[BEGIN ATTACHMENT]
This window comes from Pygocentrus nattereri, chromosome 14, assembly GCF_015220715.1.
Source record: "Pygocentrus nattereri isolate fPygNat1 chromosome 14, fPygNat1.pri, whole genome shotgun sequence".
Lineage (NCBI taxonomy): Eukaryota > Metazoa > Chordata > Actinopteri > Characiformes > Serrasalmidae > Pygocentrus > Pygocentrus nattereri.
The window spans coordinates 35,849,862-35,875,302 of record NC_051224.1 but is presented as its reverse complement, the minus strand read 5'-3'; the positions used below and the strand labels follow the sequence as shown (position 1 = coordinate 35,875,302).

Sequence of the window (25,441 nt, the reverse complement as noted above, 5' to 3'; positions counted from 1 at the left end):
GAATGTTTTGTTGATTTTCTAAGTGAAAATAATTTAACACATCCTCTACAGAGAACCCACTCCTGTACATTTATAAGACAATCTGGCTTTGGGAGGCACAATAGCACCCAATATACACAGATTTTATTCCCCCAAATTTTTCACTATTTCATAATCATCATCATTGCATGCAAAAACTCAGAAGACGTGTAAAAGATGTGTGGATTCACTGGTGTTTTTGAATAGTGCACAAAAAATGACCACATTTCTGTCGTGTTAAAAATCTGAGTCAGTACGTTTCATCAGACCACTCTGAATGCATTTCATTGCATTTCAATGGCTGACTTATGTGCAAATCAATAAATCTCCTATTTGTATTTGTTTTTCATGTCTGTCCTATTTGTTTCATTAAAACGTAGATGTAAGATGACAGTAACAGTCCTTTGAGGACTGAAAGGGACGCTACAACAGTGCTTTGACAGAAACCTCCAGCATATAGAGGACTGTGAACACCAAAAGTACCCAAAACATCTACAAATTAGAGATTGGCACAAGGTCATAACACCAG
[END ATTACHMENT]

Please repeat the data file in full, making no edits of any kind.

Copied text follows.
This window comes from Pygocentrus nattereri, chromosome 14, assembly GCF_015220715.1.
Source record: "Pygocentrus nattereri isolate fPygNat1 chromosome 14, fPygNat1.pri, whole genome shotgun sequence".
Lineage (NCBI taxonomy): Eukaryota > Metazoa > Chordata > Actinopteri > Characiformes > Serrasalmidae > Pygocentrus > Pygocentrus nattereri.
The window spans coordinates 35,849,862-35,875,302 of record NC_051224.1 but is presented as its reverse complement, the minus strand read 5'-3'; the positions used below and the strand labels follow the sequence as shown (position 1 = coordinate 35,875,302).

Sequence of the window (25,441 nt, the reverse complement as noted above, 5' to 3'; positions counted from 1 at the left end):
GAATGTTTTGTTGATTTTCTAAGTGAAAATAATTTAACACATCCTCTACAGAGAACCCACTCCTGTACATTTATAAGACAATCTGGCTTTGGGAGGCACAATAGCACCCAATATACACAGATTTTATTCCCCCAAATTTTTCACTATTTCATAATCATCATCATTGCATGCAAAAACTCAGAAGACGTGTAAAAGATGTGTGGATTCACTGGTGTTTTTGAATAGTGCACAAAAAATGACCACATTTCTGTCGTGTTAAAAATCTGAGTCAGTACGTTTCATCAGACCACTCTGAATGCATTTCATTGCATTTCAATGGCTGACTTATGTGCAAATCAATAAATCTCCTATTTGTATTTGTTTTTCATGTCTGTCCTATTTGTTTCATTAAAACGTAGATGTAAGATGACAGTAACAGTCCTTTGAGGACTGAAAGGGACGCTACAACAGTGCTTTGACAGAAACCTCCAGCATATAGAGGACTGTGAACACCAAAAGTACCCAAAACATCTACAAATTAGAGATTGGCACAAGGTCATAACACCAG